Editor’s Note: Comments were requested from both Kelly Craft and Impellizzeri’s Pizza, but neither responded. A request for the police report has been submitted the the Middletown Police Department. We will add to the story as soon as it is available.
On Monday April 10th, a Black trans man from Louisville’s West End, Alexander Griggs, went to Impellizzeri’s Pizza on Blankenbaker Rd. He wasn’t going for the pizza, however, but to converse with two of Kentucky’s most popular transphobes: Kelly Craft and Riley Gaines.
Craft, a republican running for Kentucky governor, organized the event, one of several “meet-and-greets” featuring Gaines, the anti-trans activist and competitive swimmer who became internet-famous after she was allegedly assaulted by trans rights activists. Craft has been extremely vocal in her support of Gaines, describing the athlete as “one of the most fearless women in America, standing up to the radical Left’s agenda to push biological men in girls’ sports.”
Griggs was accompanied to the event by Maddie Spalding. Like Griggs, Spalding is well known in the community for her trans activism and advocacy. We knew that we were going up against deep biases,” said Griggs. “But we hoped that meeting some real life trans people would at least open someone’s mind, or plant a seed.”
As Griggs and Spalding approached the restaurant’s bar area, where the event was taking place, a woman holding a tablet asked for their names. When Spalding responded that they hadn’t registered, Griggs noticed a change in the woman’s demeanor.
“Her facial expression changed and I felt the energy shift,” he said.
At that moment Spalding received a call, and she and Griggs excused themselves so she could answer it. They lingered near the door until Gaines rose to speak. As they rejoined the crowd, Griggs noticed security, the four tall white bald men in suits, easily over 300 lbs each, were now watching them closely.
When Gaines finished speaking, Griggs and Spalding made their way through the crowd to join the line for the meet-and-greet. This, according to Griggs, is when things started getting weird.
“The woman with the tablet cut in line in front of us. Then one of the guys in the suits got in line behind us.”
When it was their turn to meet Craft, the woman with the tablet wouldn’t let them pass, in Spalding’s words, “using her body as an obstacle at every turn.” Finally Spalding pushed past her, and when Griggs tried to follow Spalding’s lead, the woman grabbed his forearms.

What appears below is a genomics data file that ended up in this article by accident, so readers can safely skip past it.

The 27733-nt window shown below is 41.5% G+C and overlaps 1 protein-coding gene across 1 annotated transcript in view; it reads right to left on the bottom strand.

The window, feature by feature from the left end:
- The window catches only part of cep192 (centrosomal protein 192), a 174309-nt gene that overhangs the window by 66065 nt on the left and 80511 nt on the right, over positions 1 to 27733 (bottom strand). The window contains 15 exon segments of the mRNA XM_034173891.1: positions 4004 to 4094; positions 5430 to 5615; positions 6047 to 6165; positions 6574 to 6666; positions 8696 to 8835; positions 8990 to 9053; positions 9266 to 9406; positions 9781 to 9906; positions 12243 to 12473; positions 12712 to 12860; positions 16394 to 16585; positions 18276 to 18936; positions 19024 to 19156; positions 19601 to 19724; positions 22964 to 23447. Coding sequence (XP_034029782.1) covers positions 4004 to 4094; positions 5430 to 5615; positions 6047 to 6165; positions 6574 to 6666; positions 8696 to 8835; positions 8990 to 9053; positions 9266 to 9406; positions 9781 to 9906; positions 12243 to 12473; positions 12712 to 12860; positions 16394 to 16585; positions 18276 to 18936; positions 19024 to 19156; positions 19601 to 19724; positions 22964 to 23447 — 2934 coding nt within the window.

“I started to yell ‘get your hands off me!” said Griggs.
He added that the woman then dropped Griggs’s arms, allegedly saying “You’re on me! You’re in my face!’
When Griggs took his phone out to start recording, the security guard allegedly said “We’re not doing this today” and snatched the phone from his hand. Griggs snatched the phone back, and he said the next thing he knew two men in suits were dragging him, by either arm, toward the door. Griggs resisted, digging his heels into the floor.
“They dragged me about ten feet to the wall separating the bar and the restaurant. The man in the blue suit slammed me up against the wall, with my face to the wall. He held me against the wall, and was yelling for me to calm down. I kept screaming at him to let me go. As they held me against the wall, I feared for my life.”
Griggs said he wasn’t sure how long he was held there, but when the man finally released him from the hold, he remained trapped against the wall for several more minutes.
“We were facing each other. There was less than a foot of space between our bodies,” said Griggs.
With his hands now free, Griggs attempted to take a picture of the man’s face, but the man blocked the camera with his hand.
“Okay she’s done, get out,” said the man when Spalding returned. Spalding, who is partially deaf, was unable to hear Griggs screaming her name.
Before they left, Spalding asked to speak to the manager.
“I was just slammed against a wall. Do you condone your patrons being treated this way?” Griggs said to the employee who identified themself as the manager.
“I don’t know, I didn’t hear anything, I was in the bathroom,” they allegedly said, before going to retrieve the General Manager.
“They did nothing to acknowledge the harm this event caused, framing the event as a ‘both sides’ issue,” said Spalding. “They [also never] took responsibility for the physical harm Alex endured on their premises.”
When Spalding asked for an incident report, the GM allegedly replied that they didn’t have one.
“So if someone falls in your parking lot you don’t have them report it?” Spalding asked.
“Of course we do,” said the GM.
“Okay, give me that.”
The GM refused, saying that Griggs “could report it to the police, who are right outside.”
When Griggs conveyed that he felt unsafe doing that as a Black trans man in Middletown, he still refused to provide the incident report form.